Thursday, March 25, 2010

All Are Not Necessarily Precious in His Sight

The more I read the Old Testament (I'm in Deuteronomy right now), the more I am convinced that God cares more about the quality of His people than the quantity.

From a Biblical perspective - if you're not for Him, or especially if you can/will corrupt His people (what was Israel, but now are all Christians) then you're basically worthless and God would rather you be destroyed than have you cause His children to sin and/or turn away from Him.

From Deuteronomy 20:
16 However, in the cities of the nations the LORD your God is giving you as an inheritance, do not leave alive anything that breathes. 17 Completely destroy them—the Hittites, Amorites, Canaanites, Perizzites, Hivites and Jebusites—as the LORD your God has commanded you. 18 Otherwise, they will teach you to follow all the detestable things they do in worshiping their gods, and you will sin against the LORD your God.

This goes completely counter to our culture though, which generally believes that each person's life is precious, special, and just as valuable as the next one. But I don't think this is really God's perspective.

Now, a few caveats here. Please understand that this is not a reflection of my personal opinion toward non-Christians. I love and appreciate all of my friends, just as I periodically pray for all of them. Also, I know that God can and has used non-Christians/Israelites to accomplish His purposes. And I also know that some people become "His" (i.e. Christians) later in life than others, some even on their death bed.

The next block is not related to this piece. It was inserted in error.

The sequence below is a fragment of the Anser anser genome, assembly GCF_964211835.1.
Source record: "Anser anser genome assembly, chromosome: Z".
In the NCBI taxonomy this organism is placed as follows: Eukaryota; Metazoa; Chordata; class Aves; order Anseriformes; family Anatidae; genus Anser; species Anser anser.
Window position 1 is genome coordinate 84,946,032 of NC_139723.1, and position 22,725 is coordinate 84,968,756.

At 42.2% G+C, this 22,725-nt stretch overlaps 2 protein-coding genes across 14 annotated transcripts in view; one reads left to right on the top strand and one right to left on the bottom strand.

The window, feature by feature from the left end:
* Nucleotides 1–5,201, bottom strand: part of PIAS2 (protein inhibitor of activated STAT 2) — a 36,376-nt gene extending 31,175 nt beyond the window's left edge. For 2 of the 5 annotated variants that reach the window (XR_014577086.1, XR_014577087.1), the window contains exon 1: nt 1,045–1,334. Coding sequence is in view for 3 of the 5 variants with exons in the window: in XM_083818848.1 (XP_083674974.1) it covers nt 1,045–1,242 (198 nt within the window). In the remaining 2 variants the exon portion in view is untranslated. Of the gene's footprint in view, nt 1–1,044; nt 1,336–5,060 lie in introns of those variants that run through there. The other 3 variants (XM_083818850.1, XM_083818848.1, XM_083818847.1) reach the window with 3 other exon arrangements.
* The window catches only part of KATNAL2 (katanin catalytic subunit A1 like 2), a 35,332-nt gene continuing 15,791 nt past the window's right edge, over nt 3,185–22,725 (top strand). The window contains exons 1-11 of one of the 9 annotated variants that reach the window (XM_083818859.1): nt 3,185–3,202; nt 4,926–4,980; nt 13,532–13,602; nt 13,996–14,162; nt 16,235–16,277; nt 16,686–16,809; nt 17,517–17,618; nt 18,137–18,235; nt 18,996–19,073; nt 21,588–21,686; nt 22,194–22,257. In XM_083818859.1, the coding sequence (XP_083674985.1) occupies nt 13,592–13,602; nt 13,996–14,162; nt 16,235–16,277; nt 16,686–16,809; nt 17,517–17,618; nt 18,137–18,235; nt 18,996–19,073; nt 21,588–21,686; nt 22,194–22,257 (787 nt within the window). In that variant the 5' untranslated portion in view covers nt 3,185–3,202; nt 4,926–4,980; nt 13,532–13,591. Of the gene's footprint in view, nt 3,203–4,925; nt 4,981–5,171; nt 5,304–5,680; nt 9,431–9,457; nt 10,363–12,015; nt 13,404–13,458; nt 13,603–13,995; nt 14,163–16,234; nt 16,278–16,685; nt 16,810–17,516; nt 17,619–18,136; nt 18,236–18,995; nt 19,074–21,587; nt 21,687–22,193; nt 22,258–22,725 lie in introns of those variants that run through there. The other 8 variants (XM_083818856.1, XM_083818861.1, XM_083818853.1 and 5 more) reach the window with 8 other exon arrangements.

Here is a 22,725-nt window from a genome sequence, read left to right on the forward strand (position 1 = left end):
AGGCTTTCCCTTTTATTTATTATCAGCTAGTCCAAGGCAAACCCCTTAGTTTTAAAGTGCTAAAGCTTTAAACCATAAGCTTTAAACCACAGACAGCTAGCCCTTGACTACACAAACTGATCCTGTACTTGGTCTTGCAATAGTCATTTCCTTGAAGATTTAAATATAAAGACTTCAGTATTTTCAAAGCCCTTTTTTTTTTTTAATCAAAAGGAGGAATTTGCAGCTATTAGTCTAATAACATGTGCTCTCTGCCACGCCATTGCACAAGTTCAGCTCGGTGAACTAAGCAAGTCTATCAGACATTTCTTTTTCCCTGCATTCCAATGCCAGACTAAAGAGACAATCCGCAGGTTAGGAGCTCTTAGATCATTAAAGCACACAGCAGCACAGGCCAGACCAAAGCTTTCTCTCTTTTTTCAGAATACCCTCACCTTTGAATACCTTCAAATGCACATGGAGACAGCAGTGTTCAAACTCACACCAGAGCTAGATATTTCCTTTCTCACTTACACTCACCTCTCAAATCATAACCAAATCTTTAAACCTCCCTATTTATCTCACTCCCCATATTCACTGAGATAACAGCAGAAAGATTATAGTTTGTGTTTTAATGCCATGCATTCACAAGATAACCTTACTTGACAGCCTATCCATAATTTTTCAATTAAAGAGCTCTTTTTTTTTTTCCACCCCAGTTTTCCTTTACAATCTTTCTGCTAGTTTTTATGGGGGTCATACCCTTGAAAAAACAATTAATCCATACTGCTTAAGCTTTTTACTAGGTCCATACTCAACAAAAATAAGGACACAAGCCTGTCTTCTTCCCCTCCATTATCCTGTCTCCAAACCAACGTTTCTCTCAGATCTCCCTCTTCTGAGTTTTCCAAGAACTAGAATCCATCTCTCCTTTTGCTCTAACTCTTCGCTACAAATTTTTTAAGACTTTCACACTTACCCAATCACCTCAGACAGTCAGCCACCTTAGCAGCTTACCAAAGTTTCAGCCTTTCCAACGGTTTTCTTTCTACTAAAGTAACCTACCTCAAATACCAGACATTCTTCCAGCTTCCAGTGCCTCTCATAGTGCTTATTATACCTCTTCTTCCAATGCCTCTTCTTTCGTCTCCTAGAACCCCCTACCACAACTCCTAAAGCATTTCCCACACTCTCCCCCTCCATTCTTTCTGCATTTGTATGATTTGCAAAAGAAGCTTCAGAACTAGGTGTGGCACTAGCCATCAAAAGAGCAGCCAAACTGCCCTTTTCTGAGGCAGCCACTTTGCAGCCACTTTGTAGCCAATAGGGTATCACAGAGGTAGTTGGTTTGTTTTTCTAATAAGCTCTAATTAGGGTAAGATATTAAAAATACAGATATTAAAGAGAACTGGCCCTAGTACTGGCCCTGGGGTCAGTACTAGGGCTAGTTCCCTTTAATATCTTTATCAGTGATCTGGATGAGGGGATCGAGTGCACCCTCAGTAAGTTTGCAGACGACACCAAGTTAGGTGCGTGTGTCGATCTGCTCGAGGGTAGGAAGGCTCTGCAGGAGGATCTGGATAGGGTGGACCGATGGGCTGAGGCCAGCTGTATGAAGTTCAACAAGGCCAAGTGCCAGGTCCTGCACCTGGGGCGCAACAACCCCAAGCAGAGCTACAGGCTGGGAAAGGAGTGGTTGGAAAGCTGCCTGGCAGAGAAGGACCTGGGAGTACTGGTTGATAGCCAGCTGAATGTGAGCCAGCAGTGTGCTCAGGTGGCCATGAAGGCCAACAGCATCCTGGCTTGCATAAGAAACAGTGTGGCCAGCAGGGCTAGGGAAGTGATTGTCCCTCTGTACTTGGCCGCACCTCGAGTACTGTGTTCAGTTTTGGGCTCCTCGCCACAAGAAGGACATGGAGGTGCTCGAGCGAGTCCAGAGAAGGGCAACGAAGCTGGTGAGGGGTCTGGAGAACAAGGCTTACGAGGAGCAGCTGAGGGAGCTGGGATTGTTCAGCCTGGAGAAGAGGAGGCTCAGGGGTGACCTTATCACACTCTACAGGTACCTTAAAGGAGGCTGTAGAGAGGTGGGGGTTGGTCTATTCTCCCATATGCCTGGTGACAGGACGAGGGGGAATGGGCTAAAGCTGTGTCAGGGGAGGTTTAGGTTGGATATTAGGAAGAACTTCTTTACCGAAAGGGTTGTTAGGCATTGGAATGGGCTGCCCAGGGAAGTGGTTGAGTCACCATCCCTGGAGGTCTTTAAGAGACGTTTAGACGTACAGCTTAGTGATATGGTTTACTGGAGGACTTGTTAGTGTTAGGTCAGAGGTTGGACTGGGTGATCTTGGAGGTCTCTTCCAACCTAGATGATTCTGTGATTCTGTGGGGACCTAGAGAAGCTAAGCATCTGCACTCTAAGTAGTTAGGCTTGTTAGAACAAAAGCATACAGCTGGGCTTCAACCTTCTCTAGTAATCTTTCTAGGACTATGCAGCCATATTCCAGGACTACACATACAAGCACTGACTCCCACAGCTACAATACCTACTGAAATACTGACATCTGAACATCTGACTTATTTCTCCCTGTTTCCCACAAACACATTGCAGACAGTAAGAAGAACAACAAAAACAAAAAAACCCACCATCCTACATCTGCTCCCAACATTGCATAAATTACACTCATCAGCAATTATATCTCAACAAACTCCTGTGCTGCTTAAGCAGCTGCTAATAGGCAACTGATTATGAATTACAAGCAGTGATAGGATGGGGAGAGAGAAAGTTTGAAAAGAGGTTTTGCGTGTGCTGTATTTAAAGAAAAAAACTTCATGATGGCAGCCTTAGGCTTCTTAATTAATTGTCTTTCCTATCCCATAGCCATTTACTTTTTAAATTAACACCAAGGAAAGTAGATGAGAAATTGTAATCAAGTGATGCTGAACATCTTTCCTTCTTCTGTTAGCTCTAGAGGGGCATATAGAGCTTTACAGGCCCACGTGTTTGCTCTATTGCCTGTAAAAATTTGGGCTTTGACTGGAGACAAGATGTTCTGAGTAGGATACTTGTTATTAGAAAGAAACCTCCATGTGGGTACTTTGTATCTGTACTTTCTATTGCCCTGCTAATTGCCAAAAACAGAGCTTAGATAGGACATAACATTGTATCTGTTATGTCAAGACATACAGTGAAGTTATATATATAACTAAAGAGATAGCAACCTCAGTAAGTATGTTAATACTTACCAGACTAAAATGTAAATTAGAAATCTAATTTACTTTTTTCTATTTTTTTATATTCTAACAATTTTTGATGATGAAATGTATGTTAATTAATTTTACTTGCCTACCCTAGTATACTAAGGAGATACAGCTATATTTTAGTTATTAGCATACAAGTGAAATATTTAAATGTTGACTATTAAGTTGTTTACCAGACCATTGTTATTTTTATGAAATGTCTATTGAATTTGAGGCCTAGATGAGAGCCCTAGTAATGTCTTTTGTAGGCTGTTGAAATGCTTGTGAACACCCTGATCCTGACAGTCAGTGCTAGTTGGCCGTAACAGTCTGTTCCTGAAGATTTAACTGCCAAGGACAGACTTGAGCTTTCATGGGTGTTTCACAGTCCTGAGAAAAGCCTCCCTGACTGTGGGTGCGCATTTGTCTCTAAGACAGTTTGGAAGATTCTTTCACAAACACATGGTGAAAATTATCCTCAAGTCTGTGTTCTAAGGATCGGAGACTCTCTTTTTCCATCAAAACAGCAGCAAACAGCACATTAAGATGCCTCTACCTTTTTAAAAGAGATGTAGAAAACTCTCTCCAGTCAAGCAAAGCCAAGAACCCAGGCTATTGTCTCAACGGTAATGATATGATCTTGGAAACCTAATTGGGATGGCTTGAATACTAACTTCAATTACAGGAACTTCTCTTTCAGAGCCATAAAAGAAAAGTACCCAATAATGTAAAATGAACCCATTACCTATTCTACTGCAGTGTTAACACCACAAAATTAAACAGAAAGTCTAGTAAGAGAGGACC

I'm just saying that as a whole, God doesn't seem to have as high a sanctity of life as we humans tend to. What really counts for God is not how long you live, but whose side you're on while you're alive, and consequently where you go after you die.


Kentucky Kate said...

I would take a little exception to that. From a biblical perspective we are all image bearers of God and that is why all human life is sacred. So much so that also in Deuteronomy, God laid out specific guidelines for how to determine accidental manslaughter from murder, when and where the blood avenger should be allowed to execute a murderer, etc. The only exception to the sacredness of human life appears to be when God himself says that a particular people is intent on the destruction of the Israelites (as were all of the people you mentioned in Deuteronomy) and they needed to be wiped out before they wiped out the Israelites (who God was going to use to bring Jesus into human history).

michael said...

Good points Kate. However, the instructions given were for disputes between fellow Israelites.

But there are many instances where the other country's inhabitants were not physically threatening the Israelites in any way, shape, or form. They were however, causing them, or threatening to cause them to sin and be farther apart from God. One example is the one I quoted above, as well as Deuteronomy 7.

Another example is in Numbers 31, where Moses was angry with the officers of the army for allowing the women to live.

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